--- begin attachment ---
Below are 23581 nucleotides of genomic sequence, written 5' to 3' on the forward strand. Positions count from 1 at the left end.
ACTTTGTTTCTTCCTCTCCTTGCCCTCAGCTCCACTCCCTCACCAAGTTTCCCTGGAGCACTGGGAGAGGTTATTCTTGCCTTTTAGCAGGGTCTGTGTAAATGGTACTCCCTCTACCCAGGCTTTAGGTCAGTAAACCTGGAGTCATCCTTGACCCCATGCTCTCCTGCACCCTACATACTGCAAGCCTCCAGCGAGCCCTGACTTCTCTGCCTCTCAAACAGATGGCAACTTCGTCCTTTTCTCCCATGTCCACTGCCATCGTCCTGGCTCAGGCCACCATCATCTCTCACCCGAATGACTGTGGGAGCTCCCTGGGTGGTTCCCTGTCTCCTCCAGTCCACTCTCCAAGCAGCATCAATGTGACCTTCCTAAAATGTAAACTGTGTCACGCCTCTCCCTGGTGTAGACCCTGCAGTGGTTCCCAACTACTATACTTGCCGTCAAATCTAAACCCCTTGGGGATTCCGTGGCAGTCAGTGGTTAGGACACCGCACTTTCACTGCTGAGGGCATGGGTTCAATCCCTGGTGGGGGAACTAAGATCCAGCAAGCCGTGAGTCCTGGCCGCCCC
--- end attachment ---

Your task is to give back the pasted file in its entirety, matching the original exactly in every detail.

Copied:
Below are 23581 nucleotides of genomic sequence, written 5' to 3' on the forward strand. Positions count from 1 at the left end.
ACTTTGTTTCTTCCTCTCCTTGCCCTCAGCTCCACTCCCTCACCAAGTTTCCCTGGAGCACTGGGAGAGGTTATTCTTGCCTTTTAGCAGGGTCTGTGTAAATGGTACTCCCTCTACCCAGGCTTTAGGTCAGTAAACCTGGAGTCATCCTTGACCCCATGCTCTCCTGCACCCTACATACTGCAAGCCTCCAGCGAGCCCTGACTTCTCTGCCTCTCAAACAGATGGCAACTTCGTCCTTTTCTCCCATGTCCACTGCCATCGTCCTGGCTCAGGCCACCATCATCTCTCACCCGAATGACTGTGGGAGCTCCCTGGGTGGTTCCCTGTCTCCTCCAGTCCACTCTCCAAGCAGCATCAATGTGACCTTCCTAAAATGTAAACTGTGTCACGCCTCTCCCTGGTGTAGACCCTGCAGTGGTTCCCAACTACTATACTTGCCGTCAAATCTAAACCCCTTGGGGATTCCGTGGCAGTCAGTGGTTAGGACACCGCACTTTCACTGCTGAGGGCATGGGTTCAATCCCTGGTGGGGGAACTAAGATCCAGCAAGCCGTGAGTCCTGGCCGCCCC